Seventh-generation dairy farmer Julian Raine’s family has been dairy farming for more than 80 years.
The family is now on a mission to bring back “how milk used to be” to the mainstream market.
“We are not highly industrialised, we are kind of the equivalent of craft beer in the dairy industry.”
Oaklands supplies milk in re-useable glass bottles to cafes and homes, and it is also available from vending machines at sites around Nelson.
The company has also expanded into selling milk in glass bottles in Auckland, Wellington and Christchurch under the name Aunt Jean’s Dairy.
It is currently available at Farro Fresh in Auckland, Moore Wilson’s in Wellington and Raeward Fresh in Christchurch. There are plans to expand further.
“It has probably taken us by surprise. We are still growing every month.”
Raine said he had 600 cows spread between his Stoke farm that borders Saxton Field and a farm in Motupiko.
The Stoke farm was established 174 years ago by John Saxton. The family sold land to build Saxton Field.
“We are one of the oldest continuous farming families in the country.”
Raine believed the growing demand from consumers to trace the origin of their food and for sustainable farming practices.
“What we’re trying to do is get the consumer closer to where their food is being produced because I think we’ve kind of lost the knowledge as to where food comes from,” said Raine.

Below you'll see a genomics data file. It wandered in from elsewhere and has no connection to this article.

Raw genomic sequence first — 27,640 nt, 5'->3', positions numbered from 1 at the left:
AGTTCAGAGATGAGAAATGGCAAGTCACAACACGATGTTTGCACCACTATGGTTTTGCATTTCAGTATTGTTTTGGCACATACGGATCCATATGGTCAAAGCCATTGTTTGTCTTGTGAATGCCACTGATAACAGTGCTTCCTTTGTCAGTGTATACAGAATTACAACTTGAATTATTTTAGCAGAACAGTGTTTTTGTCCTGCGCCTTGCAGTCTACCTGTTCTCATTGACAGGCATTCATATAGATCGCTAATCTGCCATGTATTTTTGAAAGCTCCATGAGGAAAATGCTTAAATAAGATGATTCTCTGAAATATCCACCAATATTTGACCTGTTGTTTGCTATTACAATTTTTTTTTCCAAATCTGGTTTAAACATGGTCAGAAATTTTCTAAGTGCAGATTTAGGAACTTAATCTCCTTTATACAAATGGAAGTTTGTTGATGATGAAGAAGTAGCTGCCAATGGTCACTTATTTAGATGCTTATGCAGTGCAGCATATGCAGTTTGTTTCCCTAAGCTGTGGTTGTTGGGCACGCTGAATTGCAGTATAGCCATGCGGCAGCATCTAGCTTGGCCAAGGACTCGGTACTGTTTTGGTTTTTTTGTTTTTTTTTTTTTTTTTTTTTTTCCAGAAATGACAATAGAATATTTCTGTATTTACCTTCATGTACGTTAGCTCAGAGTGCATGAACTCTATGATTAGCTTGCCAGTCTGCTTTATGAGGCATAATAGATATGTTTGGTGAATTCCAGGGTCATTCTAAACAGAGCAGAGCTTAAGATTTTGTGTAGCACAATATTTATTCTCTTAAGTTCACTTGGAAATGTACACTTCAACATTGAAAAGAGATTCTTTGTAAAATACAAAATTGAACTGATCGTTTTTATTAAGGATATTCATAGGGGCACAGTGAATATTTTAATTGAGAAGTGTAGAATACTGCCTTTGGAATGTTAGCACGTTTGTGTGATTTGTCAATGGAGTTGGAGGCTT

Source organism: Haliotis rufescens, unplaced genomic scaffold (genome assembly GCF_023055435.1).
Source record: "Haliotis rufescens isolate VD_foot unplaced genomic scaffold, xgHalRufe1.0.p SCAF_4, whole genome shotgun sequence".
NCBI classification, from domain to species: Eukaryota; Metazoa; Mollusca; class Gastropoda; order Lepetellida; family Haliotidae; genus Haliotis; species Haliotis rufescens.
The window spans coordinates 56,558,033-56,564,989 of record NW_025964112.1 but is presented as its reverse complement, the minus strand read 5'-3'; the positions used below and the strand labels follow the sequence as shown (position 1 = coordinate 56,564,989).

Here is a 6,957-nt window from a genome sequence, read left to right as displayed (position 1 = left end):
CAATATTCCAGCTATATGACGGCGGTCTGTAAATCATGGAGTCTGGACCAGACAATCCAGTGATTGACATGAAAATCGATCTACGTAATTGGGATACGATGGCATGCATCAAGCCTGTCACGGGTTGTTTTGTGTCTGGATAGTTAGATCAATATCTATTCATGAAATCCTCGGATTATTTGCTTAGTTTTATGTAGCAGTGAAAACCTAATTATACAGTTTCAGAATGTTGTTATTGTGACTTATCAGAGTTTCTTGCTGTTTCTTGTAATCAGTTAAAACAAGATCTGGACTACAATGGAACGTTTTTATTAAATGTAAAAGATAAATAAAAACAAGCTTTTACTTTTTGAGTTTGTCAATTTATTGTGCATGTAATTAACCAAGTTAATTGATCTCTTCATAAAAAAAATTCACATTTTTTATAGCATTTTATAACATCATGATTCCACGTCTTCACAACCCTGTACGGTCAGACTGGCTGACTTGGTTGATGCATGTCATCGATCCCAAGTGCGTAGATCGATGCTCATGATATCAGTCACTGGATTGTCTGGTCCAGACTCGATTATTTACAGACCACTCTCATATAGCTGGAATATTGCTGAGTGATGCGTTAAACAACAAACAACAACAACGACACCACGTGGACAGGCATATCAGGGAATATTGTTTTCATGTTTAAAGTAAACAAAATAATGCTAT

Raine said his stocking rate was not intensive and his cows were not fed palm kernel as a supplement.
“I can tell consumers what our cows ate yesterday and what they’ll eat tomorrow.”
Raine said their milk was pasteurised – heated to 73 degrees for 15 seconds – to kill bugs.
While it was not raw it had no permeate added and was non-homogenised.
This meant it still had fat that rises to the top and was in a similar style of milk that used to be delivered fresh to letter boxes.
“We haven’t smashed the fat up”.
Raine said they also were proud of the fact that they only A2 tested cows. Milk from A2 tested cows contain the beta-tested gene that was reputed to be more “tummy friendly” and easier to digest than other milk.
Raine said they still supply their surplus milk to Fonterra.